Juan Williams, Bill O'Reilly, and Critical Thinking
Critical thinking lapses, Islam, and "censorship".
Posted October 22, 2010
Let me begin by saying that I do not have a particular political axe to grind. I've been a registered Republican, Democrat, and Independent. My motivation for writing what follows has to do with the need for sound critical thinking in society, especially when it comes to our discussion of social and political issues.
Last week on The View, Whoopi Goldberg and Joy Behar left the set after Bill O'Reilly made the comment that building a mosque near Ground Zero is inappropriate because Muslims killed us there. His argument is that since it is common knowledge that Muslim terrorists were the perpetrators, he didn't need to be more specific. It seems that his point is that given the context of the discussion, he didn't need to add the descriptors "terrorists" or "extremists". But is he right?
In one of my current courses, we're discussing some basic principles of logic and argument using the book Critical Thinking. Consider the following point related to the need for precision in how we use language:
"Words are overgeneral if the information they provide is too broad and unspecific in a given context." (p. 88)
With this in mind, O'Reilly seems to be claiming that he's not guilty of overgenerality, because given the context of 9/11, we all know that it was Muslim radicals/extremists/terrorists who attacked the World Trade Center. However, he is mistaken. The context of the discussion in which this all took place was whether or not it is appropriate to build a mosque near Ground Zero. Unless the purposes behind building the mosque are radical/extreme/terroristic, he is guilty of overgenerality because he's lumping together the 9/11 attackers and those who want to build a mosque at the controversial site. Moreover, there are unfortunately many people in our country who equate "Muslim" with "Muslim extremist/radical/terrorist", and given that context, what O'Reilly said was overgeneral and irresponsible.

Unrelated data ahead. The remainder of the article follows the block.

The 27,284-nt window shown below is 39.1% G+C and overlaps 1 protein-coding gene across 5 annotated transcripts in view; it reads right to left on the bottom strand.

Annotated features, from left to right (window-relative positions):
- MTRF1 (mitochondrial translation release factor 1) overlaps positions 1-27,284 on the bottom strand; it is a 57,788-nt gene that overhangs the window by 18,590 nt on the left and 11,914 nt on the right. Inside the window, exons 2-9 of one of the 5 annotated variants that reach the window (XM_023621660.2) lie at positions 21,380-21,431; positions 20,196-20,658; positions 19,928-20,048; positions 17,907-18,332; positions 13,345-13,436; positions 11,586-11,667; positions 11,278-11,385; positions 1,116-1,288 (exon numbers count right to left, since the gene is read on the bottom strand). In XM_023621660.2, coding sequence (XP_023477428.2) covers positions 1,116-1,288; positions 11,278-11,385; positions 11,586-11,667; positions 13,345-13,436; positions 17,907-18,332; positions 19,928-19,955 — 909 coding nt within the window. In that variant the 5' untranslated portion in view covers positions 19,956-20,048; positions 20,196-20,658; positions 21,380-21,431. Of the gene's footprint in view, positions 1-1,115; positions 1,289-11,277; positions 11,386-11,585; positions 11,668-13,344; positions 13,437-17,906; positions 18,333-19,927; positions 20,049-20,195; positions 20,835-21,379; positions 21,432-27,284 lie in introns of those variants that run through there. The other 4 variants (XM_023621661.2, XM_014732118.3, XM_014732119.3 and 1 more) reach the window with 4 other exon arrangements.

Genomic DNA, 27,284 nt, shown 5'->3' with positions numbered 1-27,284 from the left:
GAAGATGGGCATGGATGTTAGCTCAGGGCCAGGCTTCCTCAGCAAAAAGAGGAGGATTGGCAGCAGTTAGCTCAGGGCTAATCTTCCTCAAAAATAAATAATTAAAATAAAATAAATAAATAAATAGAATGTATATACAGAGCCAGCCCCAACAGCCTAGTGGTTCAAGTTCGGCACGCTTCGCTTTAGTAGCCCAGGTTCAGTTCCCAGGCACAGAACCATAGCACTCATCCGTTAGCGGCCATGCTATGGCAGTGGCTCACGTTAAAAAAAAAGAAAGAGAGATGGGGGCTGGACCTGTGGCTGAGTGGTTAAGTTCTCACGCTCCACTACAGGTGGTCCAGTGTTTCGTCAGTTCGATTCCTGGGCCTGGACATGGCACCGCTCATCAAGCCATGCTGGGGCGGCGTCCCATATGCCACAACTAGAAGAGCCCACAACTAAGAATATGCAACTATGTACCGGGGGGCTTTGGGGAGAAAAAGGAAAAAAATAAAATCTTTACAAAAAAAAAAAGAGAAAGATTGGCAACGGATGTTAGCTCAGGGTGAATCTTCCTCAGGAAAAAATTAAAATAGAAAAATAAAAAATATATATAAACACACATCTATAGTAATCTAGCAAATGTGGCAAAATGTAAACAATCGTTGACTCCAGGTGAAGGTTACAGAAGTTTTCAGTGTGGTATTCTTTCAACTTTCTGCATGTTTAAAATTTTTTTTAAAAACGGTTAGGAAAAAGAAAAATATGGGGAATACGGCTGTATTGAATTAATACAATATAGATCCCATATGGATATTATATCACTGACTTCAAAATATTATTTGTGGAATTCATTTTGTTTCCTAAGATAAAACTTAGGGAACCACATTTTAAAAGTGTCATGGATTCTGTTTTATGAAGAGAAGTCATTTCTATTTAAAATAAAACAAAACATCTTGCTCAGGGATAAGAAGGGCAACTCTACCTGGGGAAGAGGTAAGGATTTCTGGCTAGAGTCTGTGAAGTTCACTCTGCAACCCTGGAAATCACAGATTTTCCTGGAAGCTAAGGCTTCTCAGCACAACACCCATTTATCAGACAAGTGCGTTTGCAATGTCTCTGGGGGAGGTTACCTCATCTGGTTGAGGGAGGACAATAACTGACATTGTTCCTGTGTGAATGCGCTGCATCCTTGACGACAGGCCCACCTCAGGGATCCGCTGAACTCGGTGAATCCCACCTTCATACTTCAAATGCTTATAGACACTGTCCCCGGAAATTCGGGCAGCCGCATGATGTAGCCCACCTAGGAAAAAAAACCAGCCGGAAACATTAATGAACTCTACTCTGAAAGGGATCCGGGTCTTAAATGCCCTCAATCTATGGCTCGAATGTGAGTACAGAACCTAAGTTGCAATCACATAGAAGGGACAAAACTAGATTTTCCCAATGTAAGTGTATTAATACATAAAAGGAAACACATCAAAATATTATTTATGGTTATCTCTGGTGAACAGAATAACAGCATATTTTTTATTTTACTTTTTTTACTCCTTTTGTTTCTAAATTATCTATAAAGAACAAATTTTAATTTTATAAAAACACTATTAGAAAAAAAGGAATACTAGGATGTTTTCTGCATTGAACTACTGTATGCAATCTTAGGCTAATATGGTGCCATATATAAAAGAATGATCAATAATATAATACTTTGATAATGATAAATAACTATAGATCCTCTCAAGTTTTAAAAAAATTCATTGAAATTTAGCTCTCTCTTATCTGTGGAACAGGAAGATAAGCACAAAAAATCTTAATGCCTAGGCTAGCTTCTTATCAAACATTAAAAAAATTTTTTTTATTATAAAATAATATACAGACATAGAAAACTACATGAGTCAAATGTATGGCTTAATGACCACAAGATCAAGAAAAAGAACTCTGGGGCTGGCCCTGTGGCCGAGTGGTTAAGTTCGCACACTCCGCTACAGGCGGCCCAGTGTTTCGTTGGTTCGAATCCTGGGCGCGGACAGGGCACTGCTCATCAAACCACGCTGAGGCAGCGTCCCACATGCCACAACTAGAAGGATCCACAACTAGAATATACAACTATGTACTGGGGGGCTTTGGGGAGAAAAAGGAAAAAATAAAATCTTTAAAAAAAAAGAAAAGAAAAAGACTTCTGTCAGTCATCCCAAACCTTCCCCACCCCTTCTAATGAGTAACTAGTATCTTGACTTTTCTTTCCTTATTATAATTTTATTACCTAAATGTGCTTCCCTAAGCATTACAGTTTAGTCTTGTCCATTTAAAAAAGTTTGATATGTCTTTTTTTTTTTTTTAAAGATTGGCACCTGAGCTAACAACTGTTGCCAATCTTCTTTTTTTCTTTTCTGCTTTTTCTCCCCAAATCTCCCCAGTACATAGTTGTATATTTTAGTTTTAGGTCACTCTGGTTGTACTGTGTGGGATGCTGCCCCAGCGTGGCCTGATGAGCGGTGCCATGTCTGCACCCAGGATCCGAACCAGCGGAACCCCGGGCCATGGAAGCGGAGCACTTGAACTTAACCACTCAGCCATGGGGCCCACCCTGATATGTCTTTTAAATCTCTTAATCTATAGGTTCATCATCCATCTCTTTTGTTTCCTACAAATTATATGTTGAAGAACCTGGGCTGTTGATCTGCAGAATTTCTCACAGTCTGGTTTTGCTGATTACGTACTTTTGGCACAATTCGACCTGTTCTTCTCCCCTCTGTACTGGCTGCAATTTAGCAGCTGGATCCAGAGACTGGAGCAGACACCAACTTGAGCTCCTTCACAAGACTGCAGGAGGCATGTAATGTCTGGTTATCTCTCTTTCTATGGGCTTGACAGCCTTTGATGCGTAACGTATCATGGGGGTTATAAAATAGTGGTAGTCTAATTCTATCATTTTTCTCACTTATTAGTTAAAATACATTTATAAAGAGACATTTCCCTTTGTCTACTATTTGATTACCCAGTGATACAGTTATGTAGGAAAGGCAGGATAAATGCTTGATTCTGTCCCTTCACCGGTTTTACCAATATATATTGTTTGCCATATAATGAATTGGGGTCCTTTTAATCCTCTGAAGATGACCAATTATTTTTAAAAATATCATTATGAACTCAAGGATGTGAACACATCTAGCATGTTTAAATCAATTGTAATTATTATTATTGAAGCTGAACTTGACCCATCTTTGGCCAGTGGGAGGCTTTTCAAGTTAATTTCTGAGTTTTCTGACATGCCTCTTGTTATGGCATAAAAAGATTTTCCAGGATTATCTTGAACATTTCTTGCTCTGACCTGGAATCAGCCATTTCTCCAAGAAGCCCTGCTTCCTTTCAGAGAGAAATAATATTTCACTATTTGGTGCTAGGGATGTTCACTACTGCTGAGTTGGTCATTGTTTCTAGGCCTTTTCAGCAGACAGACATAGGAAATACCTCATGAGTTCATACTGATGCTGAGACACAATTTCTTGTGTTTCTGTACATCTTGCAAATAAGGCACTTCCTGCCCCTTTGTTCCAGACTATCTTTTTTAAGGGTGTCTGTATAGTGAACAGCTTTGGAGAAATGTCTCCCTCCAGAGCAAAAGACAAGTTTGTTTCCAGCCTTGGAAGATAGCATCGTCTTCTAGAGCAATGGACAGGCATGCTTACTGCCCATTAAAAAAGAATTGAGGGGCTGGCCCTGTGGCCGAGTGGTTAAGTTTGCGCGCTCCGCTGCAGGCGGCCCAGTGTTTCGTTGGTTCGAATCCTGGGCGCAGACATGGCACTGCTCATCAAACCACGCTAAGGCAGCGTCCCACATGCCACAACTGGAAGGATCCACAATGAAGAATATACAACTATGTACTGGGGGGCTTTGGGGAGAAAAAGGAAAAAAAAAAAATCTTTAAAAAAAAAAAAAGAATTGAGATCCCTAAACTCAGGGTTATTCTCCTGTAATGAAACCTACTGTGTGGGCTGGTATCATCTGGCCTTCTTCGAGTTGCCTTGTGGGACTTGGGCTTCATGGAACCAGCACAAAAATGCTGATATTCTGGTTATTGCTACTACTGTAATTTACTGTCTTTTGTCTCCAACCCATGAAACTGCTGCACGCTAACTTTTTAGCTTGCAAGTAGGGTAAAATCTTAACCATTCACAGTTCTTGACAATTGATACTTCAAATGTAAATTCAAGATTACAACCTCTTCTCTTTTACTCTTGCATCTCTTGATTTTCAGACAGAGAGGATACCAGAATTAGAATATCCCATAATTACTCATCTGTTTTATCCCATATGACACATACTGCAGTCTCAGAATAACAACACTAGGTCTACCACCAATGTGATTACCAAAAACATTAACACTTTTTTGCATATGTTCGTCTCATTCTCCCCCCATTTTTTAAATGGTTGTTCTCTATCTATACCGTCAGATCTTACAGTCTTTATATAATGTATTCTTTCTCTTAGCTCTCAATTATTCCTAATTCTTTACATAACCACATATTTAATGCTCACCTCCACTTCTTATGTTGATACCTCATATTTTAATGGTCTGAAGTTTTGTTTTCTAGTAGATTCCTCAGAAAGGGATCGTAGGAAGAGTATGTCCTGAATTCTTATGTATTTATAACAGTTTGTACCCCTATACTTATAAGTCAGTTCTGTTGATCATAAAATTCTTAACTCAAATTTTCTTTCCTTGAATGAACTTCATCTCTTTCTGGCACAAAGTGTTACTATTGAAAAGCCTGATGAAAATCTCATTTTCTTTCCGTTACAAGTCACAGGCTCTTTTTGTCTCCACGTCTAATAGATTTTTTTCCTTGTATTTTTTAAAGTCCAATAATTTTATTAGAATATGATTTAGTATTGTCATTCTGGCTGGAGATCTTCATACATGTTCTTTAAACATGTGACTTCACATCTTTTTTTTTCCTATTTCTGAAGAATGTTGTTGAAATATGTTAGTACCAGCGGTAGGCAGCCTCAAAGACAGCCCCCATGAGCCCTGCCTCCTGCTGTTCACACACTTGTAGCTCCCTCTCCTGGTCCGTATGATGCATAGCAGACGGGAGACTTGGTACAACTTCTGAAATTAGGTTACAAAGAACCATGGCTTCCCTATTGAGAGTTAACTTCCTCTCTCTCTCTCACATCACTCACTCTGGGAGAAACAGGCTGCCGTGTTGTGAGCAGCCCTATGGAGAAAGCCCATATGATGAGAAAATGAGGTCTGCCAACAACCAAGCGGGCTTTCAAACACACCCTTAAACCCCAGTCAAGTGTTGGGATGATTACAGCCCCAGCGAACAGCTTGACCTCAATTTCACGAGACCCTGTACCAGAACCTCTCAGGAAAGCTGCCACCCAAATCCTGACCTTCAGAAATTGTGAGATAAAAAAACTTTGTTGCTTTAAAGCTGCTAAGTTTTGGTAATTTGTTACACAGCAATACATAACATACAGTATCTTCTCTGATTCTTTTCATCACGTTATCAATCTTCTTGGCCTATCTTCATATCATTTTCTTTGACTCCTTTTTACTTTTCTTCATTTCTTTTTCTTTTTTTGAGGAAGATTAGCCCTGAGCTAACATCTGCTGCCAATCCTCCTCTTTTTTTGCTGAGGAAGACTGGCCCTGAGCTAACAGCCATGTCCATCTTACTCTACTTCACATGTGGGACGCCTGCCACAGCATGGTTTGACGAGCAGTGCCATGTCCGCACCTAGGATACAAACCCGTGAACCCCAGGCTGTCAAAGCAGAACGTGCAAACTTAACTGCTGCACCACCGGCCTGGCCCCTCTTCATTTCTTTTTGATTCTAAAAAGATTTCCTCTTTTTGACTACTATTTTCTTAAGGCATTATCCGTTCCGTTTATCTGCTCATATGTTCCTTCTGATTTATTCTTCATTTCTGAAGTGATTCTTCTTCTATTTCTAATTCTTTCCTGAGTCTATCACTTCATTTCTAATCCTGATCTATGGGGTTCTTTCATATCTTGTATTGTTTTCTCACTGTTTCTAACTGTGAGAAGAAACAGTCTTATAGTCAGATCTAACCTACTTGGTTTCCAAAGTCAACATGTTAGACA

This brings us to more recent events concerning now former NPR commentator and current Fox analyst Juan Williams for expressing his fear of being on a plane with persons dressed in Muslim garb. I'm not interested in entering the debate concerning whether or not NPR should have fired Williams, or whether it was right or wrong of him to express this fear. What I want to focus on is the claim I've heard repeated in several places that this is "censorship" and that his freedom of speech is being violated.
These claims are ridiculous. Williams is guest-hosting O'Reilly's show tonight, and now has an expanded role at Fox News. If censorship is defined as "the suppression of speech or other communication which may be considered objectionable, harmful, sensitive, or inconvenient to the general body of people as determined by a government, media outlet, or other controlling body," then the first amendment rights of Williams have not been violated, that is, NPR is not guilty of censorship. In the same book on critical thinking mentioned above, the importance of precise definitions is underscored. I think that the above definition is a good working definition of censorship. NPR is a media outlet, and part of their reason for firing Williams is that his speech was obectionable, harmful, and insensitive. However, NPR has not suppressed his speech. Rather, they've made the determination that he violated their ethical policies.
I'm neither defending nor attacking their decision. I am saying that if NPR is guilty of censorship, then why are we hearing so much from Juan Williams?